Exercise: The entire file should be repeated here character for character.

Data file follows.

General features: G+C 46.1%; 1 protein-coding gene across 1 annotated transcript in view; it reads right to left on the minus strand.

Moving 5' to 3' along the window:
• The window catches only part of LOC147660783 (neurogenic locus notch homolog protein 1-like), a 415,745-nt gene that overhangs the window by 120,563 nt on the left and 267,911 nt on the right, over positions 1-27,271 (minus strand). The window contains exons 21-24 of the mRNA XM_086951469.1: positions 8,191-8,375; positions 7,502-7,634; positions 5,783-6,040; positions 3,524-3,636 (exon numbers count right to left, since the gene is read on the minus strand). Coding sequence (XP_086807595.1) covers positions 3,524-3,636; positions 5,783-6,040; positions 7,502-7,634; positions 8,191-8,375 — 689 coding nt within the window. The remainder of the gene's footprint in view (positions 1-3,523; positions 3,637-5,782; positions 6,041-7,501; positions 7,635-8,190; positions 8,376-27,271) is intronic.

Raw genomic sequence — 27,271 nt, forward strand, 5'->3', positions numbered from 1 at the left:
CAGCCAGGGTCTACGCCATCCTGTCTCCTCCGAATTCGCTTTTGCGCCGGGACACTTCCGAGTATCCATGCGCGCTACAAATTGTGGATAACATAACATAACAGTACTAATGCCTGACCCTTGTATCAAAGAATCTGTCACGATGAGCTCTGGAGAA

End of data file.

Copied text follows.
General features: G+C 46.1%; 1 protein-coding gene across 1 annotated transcript in view; it reads right to left on the minus strand.

Moving 5' to 3' along the window:
• The window catches only part of LOC147660783 (neurogenic locus notch homolog protein 1-like), a 415,745-nt gene that overhangs the window by 120,563 nt on the left and 267,911 nt on the right, over positions 1-27,271 (minus strand). The window contains exons 21-24 of the mRNA XM_086951469.1: positions 8,191-8,375; positions 7,502-7,634; positions 5,783-6,040; positions 3,524-3,636 (exon numbers count right to left, since the gene is read on the minus strand). Coding sequence (XP_086807595.1) covers positions 3,524-3,636; positions 5,783-6,040; positions 7,502-7,634; positions 8,191-8,375 — 689 coding nt within the window. The remainder of the gene's footprint in view (positions 1-3,523; positions 3,637-5,782; positions 6,041-7,501; positions 7,635-8,190; positions 8,376-27,271) is intronic.

Raw genomic sequence — 27,271 nt, forward strand, 5'->3', positions numbered from 1 at the left:
CAGCCAGGGTCTACGCCATCCTGTCTCCTCCGAATTCGCTTTTGCGCCGGGACACTTCCGAGTATCCATGCGCGCTACAAATTGTGGATAACATAACATAACAGTACTAATGCCTGACCCTTGTATCAAAGAATCTGTCACGATGAGCTCTGGAGAA